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A positive end to a remarkable year

We reflect on markets in December and how we navigated the ups and downs of 2020.

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As 2020 drew to a close, global equity markets were still flying high following positive news about vaccines and supportive stimulus measures by central banks and governments.

While rapid deployment of the vaccine boosted investor confidence, a resurgence in coronavirus cases led to further widespread lockdowns across the UK and Europe. The MSCI AC World Index reached a record high in December and finished the month up 2.2% (in sterling terms, including income).

 

Dollar weakness benefits UK equities and sterling

UK equities performed well during December, with the MSCI UK Index ending the month up 3% (sterling terms, including income), although at the end of the year they were well below other developed markets, with a fall of -13.2% for 2020 as a whole.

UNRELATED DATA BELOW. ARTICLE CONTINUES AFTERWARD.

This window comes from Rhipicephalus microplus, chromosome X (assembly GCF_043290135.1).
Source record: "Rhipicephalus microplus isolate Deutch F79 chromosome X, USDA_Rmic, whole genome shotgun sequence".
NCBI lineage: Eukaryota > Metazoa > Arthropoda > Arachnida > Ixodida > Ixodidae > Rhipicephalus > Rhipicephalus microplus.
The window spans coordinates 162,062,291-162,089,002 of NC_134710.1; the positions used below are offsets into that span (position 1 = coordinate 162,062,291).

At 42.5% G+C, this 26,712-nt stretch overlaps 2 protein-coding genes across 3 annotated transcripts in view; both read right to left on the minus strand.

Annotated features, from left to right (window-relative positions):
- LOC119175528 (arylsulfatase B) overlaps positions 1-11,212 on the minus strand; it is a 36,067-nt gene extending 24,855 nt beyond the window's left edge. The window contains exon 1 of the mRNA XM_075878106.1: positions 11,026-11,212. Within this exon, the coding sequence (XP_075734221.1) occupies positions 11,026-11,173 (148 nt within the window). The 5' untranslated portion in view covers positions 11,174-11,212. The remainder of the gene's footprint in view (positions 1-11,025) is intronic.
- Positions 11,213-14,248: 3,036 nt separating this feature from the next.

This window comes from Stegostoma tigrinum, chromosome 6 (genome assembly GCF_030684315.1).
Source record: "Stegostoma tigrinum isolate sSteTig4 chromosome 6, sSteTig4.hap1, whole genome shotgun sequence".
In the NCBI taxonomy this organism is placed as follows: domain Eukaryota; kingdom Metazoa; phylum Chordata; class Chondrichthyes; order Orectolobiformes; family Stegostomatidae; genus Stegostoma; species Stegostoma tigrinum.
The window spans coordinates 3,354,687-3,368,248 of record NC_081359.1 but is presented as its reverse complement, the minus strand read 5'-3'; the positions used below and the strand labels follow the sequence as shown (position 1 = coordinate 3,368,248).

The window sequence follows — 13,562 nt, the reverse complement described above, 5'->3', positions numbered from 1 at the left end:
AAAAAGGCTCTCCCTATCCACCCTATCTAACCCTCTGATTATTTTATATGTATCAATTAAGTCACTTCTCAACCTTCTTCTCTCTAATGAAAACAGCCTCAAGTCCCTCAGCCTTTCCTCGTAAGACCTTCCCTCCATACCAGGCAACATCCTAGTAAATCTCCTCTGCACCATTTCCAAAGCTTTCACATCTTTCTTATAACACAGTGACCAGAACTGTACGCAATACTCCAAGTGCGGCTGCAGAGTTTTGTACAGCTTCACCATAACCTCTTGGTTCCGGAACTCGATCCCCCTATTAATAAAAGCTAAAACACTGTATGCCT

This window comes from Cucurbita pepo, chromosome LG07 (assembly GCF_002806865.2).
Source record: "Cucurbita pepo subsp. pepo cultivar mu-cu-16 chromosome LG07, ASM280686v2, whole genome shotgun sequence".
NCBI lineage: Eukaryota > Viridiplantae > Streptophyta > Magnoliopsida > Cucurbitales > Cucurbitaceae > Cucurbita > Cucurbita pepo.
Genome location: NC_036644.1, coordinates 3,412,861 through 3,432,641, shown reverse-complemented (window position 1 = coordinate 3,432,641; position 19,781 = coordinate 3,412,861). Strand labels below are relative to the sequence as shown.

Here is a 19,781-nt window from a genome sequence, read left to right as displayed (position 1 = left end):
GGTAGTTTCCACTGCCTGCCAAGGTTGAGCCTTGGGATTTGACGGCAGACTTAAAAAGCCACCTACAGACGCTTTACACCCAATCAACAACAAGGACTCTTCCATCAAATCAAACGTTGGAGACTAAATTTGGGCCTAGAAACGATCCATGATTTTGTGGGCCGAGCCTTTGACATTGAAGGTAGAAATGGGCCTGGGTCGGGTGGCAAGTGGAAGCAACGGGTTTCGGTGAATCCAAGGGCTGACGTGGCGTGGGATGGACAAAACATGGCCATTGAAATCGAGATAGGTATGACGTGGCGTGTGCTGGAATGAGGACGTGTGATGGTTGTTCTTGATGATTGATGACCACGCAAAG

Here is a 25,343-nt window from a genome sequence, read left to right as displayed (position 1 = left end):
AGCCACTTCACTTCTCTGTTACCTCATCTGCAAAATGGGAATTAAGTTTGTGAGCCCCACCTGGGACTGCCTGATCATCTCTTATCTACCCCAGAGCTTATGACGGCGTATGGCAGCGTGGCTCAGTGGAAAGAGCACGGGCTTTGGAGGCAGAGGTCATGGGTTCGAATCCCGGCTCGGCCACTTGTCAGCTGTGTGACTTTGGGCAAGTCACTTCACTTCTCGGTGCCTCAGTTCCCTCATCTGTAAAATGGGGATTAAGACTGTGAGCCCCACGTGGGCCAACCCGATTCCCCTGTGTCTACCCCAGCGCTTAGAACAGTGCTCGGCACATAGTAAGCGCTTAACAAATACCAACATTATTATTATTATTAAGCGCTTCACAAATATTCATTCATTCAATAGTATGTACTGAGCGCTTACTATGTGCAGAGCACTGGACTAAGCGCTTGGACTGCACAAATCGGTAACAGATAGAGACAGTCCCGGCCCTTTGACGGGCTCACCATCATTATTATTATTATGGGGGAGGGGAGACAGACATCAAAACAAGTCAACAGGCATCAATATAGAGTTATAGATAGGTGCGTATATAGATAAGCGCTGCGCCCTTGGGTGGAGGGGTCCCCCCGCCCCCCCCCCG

UK markets have a bias towards economically sensitive sectors (those that typically benefit during times of economic growth), including financials, energy, leisure and hospitality, that were hurt by the period of economic stress during the lockdown, dragging down overall performance.

At the same time, the technology sector – which benefitted from the increased take-up of remote working, streaming entertainment and games – is small relative to other regions. In December, the trend was flipped as hopes of recovery saw money move from tech to the previously unloved sensitive sectors, and we could see this pattern continue in 2021 as the recovery continues.

 

“Despite the stock market sell-off during the first quarter of 2020, performance was positive across all Coutts funds and portfolios for the year.”

 

Risk framework adds layer of protection

Despite the stock market sell-off during the first quarter of the year, performance was positive across all Coutts funds and portfolios.  One of the key factors behind our positive return is our robust risk management framework. We’ve spent years developing the framework and researching the best ways to reduce volatility while also providing opportunities for growth. Performance this year reflects the benefit of that work.